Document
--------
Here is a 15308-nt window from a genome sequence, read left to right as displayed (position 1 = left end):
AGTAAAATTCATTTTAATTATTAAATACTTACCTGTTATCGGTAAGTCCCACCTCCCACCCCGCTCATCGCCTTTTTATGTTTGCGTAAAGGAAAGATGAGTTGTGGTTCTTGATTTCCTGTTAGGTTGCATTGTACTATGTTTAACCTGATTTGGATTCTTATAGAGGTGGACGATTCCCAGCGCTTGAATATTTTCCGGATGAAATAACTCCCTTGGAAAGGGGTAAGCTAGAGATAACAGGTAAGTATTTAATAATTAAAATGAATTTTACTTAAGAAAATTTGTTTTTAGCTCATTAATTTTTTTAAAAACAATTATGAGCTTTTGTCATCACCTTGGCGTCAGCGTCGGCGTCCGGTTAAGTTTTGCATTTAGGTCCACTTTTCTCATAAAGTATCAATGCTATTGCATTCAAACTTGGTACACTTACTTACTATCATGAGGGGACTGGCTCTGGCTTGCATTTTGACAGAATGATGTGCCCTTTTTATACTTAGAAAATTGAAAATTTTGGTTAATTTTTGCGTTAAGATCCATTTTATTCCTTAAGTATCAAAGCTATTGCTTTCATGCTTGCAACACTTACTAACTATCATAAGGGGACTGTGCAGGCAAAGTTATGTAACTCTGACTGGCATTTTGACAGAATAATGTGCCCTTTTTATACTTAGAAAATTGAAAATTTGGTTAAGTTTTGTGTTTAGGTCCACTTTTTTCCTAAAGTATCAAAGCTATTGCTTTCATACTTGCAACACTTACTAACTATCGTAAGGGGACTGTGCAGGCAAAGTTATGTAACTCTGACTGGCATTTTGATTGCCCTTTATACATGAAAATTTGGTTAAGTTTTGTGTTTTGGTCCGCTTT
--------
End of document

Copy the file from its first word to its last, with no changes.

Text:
Here is a 15308-nt window from a genome sequence, read left to right as displayed (position 1 = left end):
AGTAAAATTCATTTTAATTATTAAATACTTACCTGTTATCGGTAAGTCCCACCTCCCACCCCGCTCATCGCCTTTTTATGTTTGCGTAAAGGAAAGATGAGTTGTGGTTCTTGATTTCCTGTTAGGTTGCATTGTACTATGTTTAACCTGATTTGGATTCTTATAGAGGTGGACGATTCCCAGCGCTTGAATATTTTCCGGATGAAATAACTCCCTTGGAAAGGGGTAAGCTAGAGATAACAGGTAAGTATTTAATAATTAAAATGAATTTTACTTAAGAAAATTTGTTTTTAGCTCATTAATTTTTTTAAAAACAATTATGAGCTTTTGTCATCACCTTGGCGTCAGCGTCGGCGTCCGGTTAAGTTTTGCATTTAGGTCCACTTTTCTCATAAAGTATCAATGCTATTGCATTCAAACTTGGTACACTTACTTACTATCATGAGGGGACTGGCTCTGGCTTGCATTTTGACAGAATGATGTGCCCTTTTTATACTTAGAAAATTGAAAATTTTGGTTAATTTTTGCGTTAAGATCCATTTTATTCCTTAAGTATCAAAGCTATTGCTTTCATGCTTGCAACACTTACTAACTATCATAAGGGGACTGTGCAGGCAAAGTTATGTAACTCTGACTGGCATTTTGACAGAATAATGTGCCCTTTTTATACTTAGAAAATTGAAAATTTGGTTAAGTTTTGTGTTTAGGTCCACTTTTTTCCTAAAGTATCAAAGCTATTGCTTTCATACTTGCAACACTTACTAACTATCGTAAGGGGACTGTGCAGGCAAAGTTATGTAACTCTGACTGGCATTTTGATTGCCCTTTATACATGAAAATTTGGTTAAGTTTTGTGTTTTGGTCCGCTTT